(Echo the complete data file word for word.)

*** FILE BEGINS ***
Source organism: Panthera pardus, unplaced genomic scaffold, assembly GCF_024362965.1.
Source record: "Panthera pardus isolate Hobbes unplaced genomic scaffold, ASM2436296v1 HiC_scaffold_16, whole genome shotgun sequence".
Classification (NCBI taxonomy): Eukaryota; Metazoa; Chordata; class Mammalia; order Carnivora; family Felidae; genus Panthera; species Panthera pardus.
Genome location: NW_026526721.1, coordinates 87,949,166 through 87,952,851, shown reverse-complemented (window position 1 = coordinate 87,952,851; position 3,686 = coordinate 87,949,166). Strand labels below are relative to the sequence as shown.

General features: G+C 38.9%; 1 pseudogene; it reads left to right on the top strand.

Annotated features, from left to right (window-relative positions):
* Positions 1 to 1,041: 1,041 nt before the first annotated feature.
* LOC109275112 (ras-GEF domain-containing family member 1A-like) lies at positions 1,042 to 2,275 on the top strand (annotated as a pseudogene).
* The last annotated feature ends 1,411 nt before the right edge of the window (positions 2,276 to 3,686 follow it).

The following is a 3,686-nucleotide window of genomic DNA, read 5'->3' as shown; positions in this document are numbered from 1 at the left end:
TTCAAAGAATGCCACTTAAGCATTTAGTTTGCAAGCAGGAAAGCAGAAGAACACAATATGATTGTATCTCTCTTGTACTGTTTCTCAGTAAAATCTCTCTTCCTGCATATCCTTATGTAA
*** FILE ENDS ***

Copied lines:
Source organism: Panthera pardus, unplaced genomic scaffold, assembly GCF_024362965.1.
Source record: "Panthera pardus isolate Hobbes unplaced genomic scaffold, ASM2436296v1 HiC_scaffold_16, whole genome shotgun sequence".
Classification (NCBI taxonomy): Eukaryota; Metazoa; Chordata; class Mammalia; order Carnivora; family Felidae; genus Panthera; species Panthera pardus.
Genome location: NW_026526721.1, coordinates 87,949,166 through 87,952,851, shown reverse-complemented (window position 1 = coordinate 87,952,851; position 3,686 = coordinate 87,949,166). Strand labels below are relative to the sequence as shown.

General features: G+C 38.9%; 1 pseudogene; it reads left to right on the top strand.

Annotated features, from left to right (window-relative positions):
* Positions 1 to 1,041: 1,041 nt before the first annotated feature.
* LOC109275112 (ras-GEF domain-containing family member 1A-like) lies at positions 1,042 to 2,275 on the top strand (annotated as a pseudogene).
* The last annotated feature ends 1,411 nt before the right edge of the window (positions 2,276 to 3,686 follow it).

The following is a 3,686-nucleotide window of genomic DNA, read 5'->3' as shown; positions in this document are numbered from 1 at the left end:
TTCAAAGAATGCCACTTAAGCATTTAGTTTGCAAGCAGGAAAGCAGAAGAACACAATATGATTGTATCTCTCTTGTACTGTTTCTCAGTAAAATCTCTCTTCCTGCATATCCTTATGTAA